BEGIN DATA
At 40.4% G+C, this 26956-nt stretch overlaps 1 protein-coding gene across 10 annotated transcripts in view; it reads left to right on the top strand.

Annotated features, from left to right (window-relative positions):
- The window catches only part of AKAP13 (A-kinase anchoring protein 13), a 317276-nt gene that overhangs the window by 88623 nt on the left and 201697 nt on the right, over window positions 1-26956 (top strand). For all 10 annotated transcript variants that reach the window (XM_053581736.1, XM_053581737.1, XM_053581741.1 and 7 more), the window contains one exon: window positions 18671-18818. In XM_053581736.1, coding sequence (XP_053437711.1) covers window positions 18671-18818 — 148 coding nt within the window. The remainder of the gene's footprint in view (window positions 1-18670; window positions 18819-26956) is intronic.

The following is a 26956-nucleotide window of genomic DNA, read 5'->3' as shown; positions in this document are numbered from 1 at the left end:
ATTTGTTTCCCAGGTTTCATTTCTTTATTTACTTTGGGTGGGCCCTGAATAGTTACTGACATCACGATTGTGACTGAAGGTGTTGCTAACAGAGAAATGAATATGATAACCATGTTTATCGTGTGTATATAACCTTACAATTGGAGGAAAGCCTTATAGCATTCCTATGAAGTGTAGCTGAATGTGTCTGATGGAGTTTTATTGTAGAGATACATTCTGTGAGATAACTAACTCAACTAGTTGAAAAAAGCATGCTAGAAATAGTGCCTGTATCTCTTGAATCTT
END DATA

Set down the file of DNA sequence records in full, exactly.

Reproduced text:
At 40.4% G+C, this 26956-nt stretch overlaps 1 protein-coding gene across 10 annotated transcripts in view; it reads left to right on the top strand.

Annotated features, from left to right (window-relative positions):
- The window catches only part of AKAP13 (A-kinase anchoring protein 13), a 317276-nt gene that overhangs the window by 88623 nt on the left and 201697 nt on the right, over window positions 1-26956 (top strand). For all 10 annotated transcript variants that reach the window (XM_053581736.1, XM_053581737.1, XM_053581741.1 and 7 more), the window contains one exon: window positions 18671-18818. In XM_053581736.1, coding sequence (XP_053437711.1) covers window positions 18671-18818 — 148 coding nt within the window. The remainder of the gene's footprint in view (window positions 1-18670; window positions 18819-26956) is intronic.

The following is a 26956-nucleotide window of genomic DNA, read 5'->3' as shown; positions in this document are numbered from 1 at the left end:
ATTTGTTTCCCAGGTTTCATTTCTTTATTTACTTTGGGTGGGCCCTGAATAGTTACTGACATCACGATTGTGACTGAAGGTGTTGCTAACAGAGAAATGAATATGATAACCATGTTTATCGTGTGTATATAACCTTACAATTGGAGGAAAGCCTTATAGCATTCCTATGAAGTGTAGCTGAATGTGTCTGATGGAGTTTTATTGTAGAGATACATTCTGTGAGATAACTAACTCAACTAGTTGAAAAAAGCATGCTAGAAATAGTGCCTGTATCTCTTGAATCTT